We are often asked when is the best time to travel to Antarctica. The answer is that every month is exceptional and offers different and breathtaking experiences. Each period has its charms, so choosing is a challenge. Ultimately, the ideal time to visit depends on what you want to see or whether you want to do a particular activity. To help you make this choice, we offer you a comprehensive guide.

October / November

Antarctica undergoes a remarkable transformation from late spring to early summer. After a long winter with plenty of snowfall, when the first ships arrive at the beginning of the season, the landscape remains untouched and pristine. Nevertheless, the penguins must patiently wait for the snow to melt before they can begin building their nests.

An exciting aspect of this time is witnessing the sea ice environment, featuring pack ice and ice floes, which may harbor seals resting on the frozen surfaces. However, it’s important to note that some areas, such as channels, bays, and landing sites, can be blocked by ice.

The temperature at this time of the year is between -7 to 2°C (20-36°F), and you can see beautiful ice sculptures like ice floes and icebergs that haven’t changed since winter.

You might have a chance to see whales, but they are rare because they’re still traveling from warmer waters to the Southern Ocean for food during this time. In November, the Falklands/Islas Malvinas become vibrant with colorful wildflowers on the green hills. In South Georgia, you can watch cute elephant seal pups on the beaches and later see fur seals.

Overall, these months offer a fascinating experience, where you can see penguins and other animals courting and nesting in the beautiful Antarctic landscape.

Leopard Seal©LorenaBerutti Leopard Seal ©Lorena Berutti

December / Early February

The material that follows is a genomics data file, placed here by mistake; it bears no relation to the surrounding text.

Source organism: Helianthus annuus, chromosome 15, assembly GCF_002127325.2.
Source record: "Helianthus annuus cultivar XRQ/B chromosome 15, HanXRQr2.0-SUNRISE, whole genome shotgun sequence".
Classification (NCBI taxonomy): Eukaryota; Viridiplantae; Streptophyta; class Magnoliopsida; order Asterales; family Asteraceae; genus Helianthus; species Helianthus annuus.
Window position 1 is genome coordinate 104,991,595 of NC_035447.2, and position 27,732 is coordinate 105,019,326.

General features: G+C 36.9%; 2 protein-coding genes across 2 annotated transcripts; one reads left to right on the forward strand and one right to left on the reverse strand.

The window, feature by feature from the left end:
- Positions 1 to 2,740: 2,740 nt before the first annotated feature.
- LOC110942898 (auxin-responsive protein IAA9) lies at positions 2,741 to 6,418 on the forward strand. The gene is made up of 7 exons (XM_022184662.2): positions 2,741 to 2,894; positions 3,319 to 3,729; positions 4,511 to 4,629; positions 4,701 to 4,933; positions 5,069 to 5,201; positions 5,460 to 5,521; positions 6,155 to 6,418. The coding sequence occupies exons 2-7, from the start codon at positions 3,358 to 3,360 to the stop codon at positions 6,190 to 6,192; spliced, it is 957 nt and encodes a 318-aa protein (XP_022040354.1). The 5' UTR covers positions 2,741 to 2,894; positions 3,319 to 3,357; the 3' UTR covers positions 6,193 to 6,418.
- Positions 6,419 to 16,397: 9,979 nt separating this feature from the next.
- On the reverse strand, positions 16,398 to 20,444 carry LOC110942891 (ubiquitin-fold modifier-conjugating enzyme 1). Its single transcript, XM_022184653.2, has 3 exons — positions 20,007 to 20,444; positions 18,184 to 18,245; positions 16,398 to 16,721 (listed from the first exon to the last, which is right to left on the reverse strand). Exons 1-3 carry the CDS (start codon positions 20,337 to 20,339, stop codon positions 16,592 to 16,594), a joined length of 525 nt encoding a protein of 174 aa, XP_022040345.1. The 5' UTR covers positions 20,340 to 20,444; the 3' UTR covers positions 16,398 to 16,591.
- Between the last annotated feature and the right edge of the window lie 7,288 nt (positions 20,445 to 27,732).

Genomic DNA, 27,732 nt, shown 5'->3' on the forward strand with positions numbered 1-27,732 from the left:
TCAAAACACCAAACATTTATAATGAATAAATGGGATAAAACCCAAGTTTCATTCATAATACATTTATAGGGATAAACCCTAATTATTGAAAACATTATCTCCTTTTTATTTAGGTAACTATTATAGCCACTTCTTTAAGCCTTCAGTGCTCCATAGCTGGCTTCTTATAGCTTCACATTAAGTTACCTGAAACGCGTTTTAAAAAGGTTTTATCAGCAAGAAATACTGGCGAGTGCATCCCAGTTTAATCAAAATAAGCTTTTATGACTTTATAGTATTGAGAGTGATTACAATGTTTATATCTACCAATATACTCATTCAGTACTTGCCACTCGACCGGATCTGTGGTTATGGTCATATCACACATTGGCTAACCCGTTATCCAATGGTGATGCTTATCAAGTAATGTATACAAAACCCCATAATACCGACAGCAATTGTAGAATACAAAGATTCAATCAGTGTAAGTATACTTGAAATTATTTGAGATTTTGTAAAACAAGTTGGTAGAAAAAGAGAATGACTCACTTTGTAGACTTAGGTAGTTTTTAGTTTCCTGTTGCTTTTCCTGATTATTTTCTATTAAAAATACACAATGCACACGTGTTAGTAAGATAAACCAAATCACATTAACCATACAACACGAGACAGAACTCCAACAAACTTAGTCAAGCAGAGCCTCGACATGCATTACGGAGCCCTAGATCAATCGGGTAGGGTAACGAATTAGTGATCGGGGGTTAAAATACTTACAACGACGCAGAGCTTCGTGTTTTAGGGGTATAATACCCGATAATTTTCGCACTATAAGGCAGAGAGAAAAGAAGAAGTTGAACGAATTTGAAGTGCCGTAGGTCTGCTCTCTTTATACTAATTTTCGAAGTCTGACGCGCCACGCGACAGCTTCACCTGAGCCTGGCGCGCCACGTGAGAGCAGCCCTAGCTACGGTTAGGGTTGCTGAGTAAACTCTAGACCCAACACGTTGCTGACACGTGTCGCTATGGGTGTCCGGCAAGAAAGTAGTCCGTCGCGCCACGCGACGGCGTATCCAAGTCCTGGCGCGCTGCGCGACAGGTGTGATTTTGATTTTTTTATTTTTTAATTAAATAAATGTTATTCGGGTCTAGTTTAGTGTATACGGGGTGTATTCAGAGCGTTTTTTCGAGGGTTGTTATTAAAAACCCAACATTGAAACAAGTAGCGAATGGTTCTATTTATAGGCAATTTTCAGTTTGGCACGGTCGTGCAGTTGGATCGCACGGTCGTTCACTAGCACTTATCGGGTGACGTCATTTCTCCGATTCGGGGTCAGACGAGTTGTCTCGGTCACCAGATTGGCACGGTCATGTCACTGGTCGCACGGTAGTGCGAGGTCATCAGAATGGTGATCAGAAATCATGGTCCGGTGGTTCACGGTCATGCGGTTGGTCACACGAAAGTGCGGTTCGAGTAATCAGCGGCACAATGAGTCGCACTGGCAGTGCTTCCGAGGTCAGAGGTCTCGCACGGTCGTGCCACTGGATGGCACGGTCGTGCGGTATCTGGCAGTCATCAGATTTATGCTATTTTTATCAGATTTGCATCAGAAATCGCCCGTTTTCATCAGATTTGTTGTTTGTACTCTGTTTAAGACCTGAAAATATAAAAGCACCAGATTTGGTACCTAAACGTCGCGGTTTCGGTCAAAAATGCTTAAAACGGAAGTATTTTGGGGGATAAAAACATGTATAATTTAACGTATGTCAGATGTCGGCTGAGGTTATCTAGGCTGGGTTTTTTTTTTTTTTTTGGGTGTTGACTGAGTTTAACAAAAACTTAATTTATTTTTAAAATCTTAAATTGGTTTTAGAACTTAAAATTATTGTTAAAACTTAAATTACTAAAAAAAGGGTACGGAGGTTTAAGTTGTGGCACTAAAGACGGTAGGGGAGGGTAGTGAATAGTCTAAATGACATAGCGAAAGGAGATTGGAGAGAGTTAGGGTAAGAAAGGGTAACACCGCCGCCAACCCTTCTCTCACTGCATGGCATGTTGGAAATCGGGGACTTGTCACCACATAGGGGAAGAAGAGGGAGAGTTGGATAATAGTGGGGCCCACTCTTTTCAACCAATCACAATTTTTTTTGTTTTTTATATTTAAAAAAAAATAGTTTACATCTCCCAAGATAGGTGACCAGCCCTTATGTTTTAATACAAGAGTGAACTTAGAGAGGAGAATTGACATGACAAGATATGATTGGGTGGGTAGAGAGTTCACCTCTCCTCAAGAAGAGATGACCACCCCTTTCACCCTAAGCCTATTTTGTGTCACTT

December to early February marks mid-summer in Antarctica, bringing longer days with up to 20 hours of daylight and relatively higher temperatures ranging from -2 to 4°C (28-39°F). Glaciers calve more frequently, and there is less snow on the shores and rocky cliffs.

During this time, penguin eggs are ready to hatch, and you can observe fluffy chicks snuggled under their parents’ legs. The parents take turns traveling between the water and their nests to feed the young.

In January, adult penguins lose their old feathers and look like fuzzy pillows while looking after their chicks. Seals and their cute pups can be spotted resting on the shores or sea ice, and the chances of seeing whales get higher as they come around.

In early February, more whales come, giving you better chances to see them than at the start of the season. The sea ice begins to melt, creating open channels for travel. But remember, some areas may still get blocked by ice because of how the sea ice and ocean currents work, regardless of the time of year.

It is a perfect time to witness incredible animals.

Gentoo Penguins © Lorena Berutti

Mid- February / March

From mid-February to March, summer is ending in Antarctica. The days get shorter, but whales come to feed, making it a wonderful time for whale-watching. Seals rest on the beach, and adult penguins molt their feathers.

In late summer, adult penguins have new feathers, and their chicks grow up and start swimming. Whales come in large numbers to eat krill. You might see colorful snow algae thriving in the sun, adding extra colors to the white landscape. And the sunrises and sunsets create beautiful pink and orange hues on the ice.

As summer says goodbye, the Adelie penguins leave first, allowing the chicks to finish feathering; they are the only ones who exhibit this behavior. Chinstrap and Gentoo penguins, on the other hand, depart after their chicks have already fledged.

Travelers can have a great time taking the best photographs.

During the season, there are plenty of opportunities to participate in various activities and explore Antarctica through photography, snowshoeing (Nov/Dec), camping (until mid-Jan), and kayaking.

Humpback Whale_Paradise Harbor©LorenaBeruttiHumpback Whale, Paradise Harbor © Lorena Berutti